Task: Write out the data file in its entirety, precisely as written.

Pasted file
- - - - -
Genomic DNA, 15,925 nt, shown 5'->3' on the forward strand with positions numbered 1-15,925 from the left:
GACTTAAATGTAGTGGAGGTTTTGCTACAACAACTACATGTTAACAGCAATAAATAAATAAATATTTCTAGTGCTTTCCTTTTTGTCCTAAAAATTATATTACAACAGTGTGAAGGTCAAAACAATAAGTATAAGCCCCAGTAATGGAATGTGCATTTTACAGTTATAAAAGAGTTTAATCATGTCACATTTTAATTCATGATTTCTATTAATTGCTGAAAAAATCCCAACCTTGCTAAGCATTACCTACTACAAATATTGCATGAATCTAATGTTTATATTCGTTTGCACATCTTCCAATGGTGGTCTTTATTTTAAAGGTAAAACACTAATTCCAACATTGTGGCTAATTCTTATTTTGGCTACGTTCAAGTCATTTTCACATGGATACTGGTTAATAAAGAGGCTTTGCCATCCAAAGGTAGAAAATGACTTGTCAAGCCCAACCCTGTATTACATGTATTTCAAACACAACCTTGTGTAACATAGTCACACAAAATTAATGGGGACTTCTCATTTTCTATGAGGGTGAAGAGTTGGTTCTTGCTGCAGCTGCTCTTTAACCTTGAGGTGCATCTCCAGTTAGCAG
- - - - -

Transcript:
Genomic DNA, 15,925 nt, shown 5'->3' on the forward strand with positions numbered 1-15,925 from the left:
GACTTAAATGTAGTGGAGGTTTTGCTACAACAACTACATGTTAACAGCAATAAATAAATAAATATTTCTAGTGCTTTCCTTTTTGTCCTAAAAATTATATTACAACAGTGTGAAGGTCAAAACAATAAGTATAAGCCCCAGTAATGGAATGTGCATTTTACAGTTATAAAAGAGTTTAATCATGTCACATTTTAATTCATGATTTCTATTAATTGCTGAAAAAATCCCAACCTTGCTAAGCATTACCTACTACAAATATTGCATGAATCTAATGTTTATATTCGTTTGCACATCTTCCAATGGTGGTCTTTATTTTAAAGGTAAAACACTAATTCCAACATTGTGGCTAATTCTTATTTTGGCTACGTTCAAGTCATTTTCACATGGATACTGGTTAATAAAGAGGCTTTGCCATCCAAAGGTAGAAAATGACTTGTCAAGCCCAACCCTGTATTACATGTATTTCAAACACAACCTTGTGTAACATAGTCACACAAAATTAATGGGGACTTCTCATTTTCTATGAGGGTGAAGAGTTGGTTCTTGCTGCAGCTGCTCTTTAACCTTGAGGTGCATCTCCAGTTAGCAG